A paragraph or two further along she adds, “The Main Line is no Styx; but it is a region where the inhabitants each feel in possession, like Saint Peter, of a key to Heaven. ‘All this and Heaven, too’ is the attitude of the confirmed Main Liners–among whom I am fortunate to be able to include myself, my Scotch forebears having settled, in 1757, on the farm where their descendant still dwells.”
Since the Oakleys are residents of Villanova it is natural that in enumerating Main Line colleges, some slight special emphasis should be placed on Villanova, founded in 1842 by the Augustinian Fathers who had been established in Philadelphia more than fifty years before their purchase of the farm then known as Belle Aire, in Radnor Township, Delaware County.
It has the distinction of being the oldest Catholic college in Pennsylvania, having been named “in honor of the Spanish Augustinian Archbishop of Valencia, canonized as St. Thomas of Villa Nova, who had, in 1533, sent missionaries to Mexico”. The school which began with 13 students now has a registration of approximately 5000. Its campus which now covers 166 acres has 28 buildings on it, the most conspicuous being the chapel itself, “recognizable from afar”, because “with twin steeples, like cathedral spires” it stands on such high ground. An exquisite sketch of this building features the chapter.
“May Day, Bryn Mawr College” has been chosen for the subject of a scene typifying the activities of that Main Line institution of learning where the “flag of scholarship flies as high as ever” and where “its wealth of events, intellectual, musical, artistic, held in Goodhart Hall, have won for it a leavening place in the life of the community”. And “the same may be said for Haverford and, eleven miles away, the college of Swarthmore”, Mrs. Oakley’s narration continues.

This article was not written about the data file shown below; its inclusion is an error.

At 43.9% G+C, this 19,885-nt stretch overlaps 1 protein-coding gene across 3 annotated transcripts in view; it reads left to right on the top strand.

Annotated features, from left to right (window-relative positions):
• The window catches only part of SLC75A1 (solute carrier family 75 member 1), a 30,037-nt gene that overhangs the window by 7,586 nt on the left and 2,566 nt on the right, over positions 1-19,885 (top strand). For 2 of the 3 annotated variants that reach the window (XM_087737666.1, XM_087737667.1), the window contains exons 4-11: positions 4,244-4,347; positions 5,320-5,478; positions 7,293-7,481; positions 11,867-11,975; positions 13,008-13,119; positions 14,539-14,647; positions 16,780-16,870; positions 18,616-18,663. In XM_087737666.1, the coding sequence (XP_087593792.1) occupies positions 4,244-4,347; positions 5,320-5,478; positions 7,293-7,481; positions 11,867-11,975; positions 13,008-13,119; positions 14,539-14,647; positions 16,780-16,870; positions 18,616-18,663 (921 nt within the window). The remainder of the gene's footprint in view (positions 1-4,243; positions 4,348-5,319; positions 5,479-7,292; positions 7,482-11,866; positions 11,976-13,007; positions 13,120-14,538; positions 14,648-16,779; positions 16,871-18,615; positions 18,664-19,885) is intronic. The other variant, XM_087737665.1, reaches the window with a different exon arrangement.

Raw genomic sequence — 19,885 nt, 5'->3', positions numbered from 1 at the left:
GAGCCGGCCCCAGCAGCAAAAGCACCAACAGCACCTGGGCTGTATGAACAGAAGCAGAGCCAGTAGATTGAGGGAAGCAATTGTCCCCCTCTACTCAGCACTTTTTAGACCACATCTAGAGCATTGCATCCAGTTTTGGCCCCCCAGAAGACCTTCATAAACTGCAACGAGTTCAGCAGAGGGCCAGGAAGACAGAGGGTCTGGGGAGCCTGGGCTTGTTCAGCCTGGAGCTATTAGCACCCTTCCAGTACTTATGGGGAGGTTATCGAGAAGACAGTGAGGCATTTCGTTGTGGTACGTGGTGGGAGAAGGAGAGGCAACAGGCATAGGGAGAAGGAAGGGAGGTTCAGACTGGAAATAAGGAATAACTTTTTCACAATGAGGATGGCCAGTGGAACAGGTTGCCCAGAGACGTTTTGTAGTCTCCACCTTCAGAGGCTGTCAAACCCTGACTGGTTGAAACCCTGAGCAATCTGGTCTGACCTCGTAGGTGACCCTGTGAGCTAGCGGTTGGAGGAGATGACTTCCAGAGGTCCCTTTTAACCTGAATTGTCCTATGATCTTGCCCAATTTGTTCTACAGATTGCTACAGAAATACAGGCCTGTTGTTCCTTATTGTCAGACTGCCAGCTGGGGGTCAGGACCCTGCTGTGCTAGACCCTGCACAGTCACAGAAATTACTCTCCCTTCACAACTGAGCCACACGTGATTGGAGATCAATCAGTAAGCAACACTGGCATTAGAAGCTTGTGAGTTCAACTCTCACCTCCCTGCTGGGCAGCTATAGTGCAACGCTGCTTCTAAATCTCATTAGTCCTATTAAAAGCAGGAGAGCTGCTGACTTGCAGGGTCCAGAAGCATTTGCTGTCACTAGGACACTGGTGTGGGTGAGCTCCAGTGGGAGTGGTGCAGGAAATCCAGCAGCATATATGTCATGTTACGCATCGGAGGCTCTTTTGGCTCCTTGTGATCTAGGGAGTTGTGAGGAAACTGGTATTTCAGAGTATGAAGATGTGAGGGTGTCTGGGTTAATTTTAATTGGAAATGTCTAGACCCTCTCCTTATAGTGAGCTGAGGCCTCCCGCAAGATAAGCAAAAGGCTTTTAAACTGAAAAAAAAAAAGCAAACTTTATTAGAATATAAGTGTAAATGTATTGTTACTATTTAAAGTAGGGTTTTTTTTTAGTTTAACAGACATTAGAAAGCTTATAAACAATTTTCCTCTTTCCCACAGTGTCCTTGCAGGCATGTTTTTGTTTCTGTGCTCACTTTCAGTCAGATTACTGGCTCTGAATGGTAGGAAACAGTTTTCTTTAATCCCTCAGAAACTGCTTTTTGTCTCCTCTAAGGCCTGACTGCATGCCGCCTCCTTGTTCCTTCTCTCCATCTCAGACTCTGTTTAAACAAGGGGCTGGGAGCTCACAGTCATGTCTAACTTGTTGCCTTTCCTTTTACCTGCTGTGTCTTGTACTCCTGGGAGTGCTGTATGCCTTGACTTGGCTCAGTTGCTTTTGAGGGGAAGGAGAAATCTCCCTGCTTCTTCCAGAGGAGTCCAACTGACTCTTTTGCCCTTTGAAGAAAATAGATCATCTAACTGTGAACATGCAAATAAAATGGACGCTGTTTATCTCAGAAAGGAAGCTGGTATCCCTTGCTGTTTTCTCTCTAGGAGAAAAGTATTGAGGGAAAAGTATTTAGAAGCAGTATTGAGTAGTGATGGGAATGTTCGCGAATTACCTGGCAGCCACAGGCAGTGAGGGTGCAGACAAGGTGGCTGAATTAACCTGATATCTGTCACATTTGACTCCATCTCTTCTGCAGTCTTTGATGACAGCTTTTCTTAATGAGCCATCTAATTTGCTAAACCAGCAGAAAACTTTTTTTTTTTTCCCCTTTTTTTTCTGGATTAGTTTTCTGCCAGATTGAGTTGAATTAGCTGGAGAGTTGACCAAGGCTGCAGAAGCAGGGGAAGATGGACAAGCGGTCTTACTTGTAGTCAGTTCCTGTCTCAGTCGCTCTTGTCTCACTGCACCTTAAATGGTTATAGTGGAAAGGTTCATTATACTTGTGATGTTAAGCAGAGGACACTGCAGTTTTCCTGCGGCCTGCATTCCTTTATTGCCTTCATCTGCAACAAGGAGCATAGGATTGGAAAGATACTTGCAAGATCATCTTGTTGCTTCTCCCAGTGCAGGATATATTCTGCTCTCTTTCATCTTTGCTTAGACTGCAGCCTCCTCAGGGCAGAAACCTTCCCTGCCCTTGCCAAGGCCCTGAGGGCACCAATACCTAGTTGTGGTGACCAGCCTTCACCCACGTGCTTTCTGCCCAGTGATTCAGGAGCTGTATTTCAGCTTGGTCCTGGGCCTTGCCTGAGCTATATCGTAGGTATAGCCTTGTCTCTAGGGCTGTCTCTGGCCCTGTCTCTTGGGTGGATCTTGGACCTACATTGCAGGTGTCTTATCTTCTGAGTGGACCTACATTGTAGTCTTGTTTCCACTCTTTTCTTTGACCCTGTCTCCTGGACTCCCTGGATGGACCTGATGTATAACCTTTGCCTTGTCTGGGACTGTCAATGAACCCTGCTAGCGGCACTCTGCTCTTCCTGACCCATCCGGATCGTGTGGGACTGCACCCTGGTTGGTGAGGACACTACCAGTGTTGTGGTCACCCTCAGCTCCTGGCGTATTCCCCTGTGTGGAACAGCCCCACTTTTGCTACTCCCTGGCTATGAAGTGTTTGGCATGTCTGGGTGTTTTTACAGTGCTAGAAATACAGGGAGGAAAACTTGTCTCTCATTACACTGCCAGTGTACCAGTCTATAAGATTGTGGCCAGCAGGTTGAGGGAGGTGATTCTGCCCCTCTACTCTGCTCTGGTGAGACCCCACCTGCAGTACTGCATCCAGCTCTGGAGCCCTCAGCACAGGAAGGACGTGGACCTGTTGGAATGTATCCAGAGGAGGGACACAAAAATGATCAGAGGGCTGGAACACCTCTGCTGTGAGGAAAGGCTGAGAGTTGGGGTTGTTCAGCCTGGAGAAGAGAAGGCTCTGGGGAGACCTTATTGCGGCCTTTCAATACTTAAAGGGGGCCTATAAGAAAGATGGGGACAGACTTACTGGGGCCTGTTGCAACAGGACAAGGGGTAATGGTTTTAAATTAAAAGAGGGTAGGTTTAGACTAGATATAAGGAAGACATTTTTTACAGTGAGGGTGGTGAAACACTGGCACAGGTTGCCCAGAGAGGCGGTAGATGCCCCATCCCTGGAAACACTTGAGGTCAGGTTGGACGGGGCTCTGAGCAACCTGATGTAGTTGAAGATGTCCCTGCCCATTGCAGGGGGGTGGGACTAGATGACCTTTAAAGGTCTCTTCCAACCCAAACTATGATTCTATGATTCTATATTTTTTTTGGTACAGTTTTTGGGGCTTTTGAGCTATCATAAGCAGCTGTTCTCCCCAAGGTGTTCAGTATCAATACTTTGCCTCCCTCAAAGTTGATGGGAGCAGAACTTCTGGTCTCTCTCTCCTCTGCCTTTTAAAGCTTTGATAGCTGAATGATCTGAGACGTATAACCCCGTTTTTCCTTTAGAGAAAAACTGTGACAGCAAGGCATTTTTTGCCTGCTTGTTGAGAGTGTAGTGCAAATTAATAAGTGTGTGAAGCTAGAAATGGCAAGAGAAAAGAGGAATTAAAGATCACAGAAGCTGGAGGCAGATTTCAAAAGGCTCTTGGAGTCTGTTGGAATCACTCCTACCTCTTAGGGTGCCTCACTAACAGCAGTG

All three of these institutions, which were originally founded by Quakers, have the exchange of professors, and even of students, an innovation instituted during the War which has since proven so successful that its continuation is assured.
Preparatory schools, Mrs. Oakley mentions as a special feature of the Overbrook, Wynnewood, Haverford and Bryn Mawr area. Baldwin School shares with the College its Mrs. Otis Skinner Memorial Theater “erected to one well beloved on the Main Line”. To our own local high school Mrs. Oakley pays especial tribute when she writes “Lower Merion and also Radnor High School are second to none”.
In connection with Bryn Mawr College, the author of “Our Pennsylvania” reminisces of the days when Woodrow Wilson lived with his young family in a house on the grounds of the Lower Merion Baptist Church across Gulph road from the college. The man who was laterto become president of the United States during one of its most crucial periods was then a professor at Bryn Mawr. The churchyard which surrounds the Baptist Church is a non-sectarian one where many of William Penn’s descendants are buried. “In the churchyard also”, Mrs. Oakley writes, “are early Presbyterians who preferred to worship with the Baptists (where they were welcomed as members of the Board) than with the West Angicans at Old St. David’s”. And then in delightfully personal vein, the author adds, “My widowed grandmother was so faithful and so punctual at St. David’s, with her little brood, that the rector was known to delay beginning the service, in snowy weather, realizing her lateness must have been unavoidable”.
(To be continued)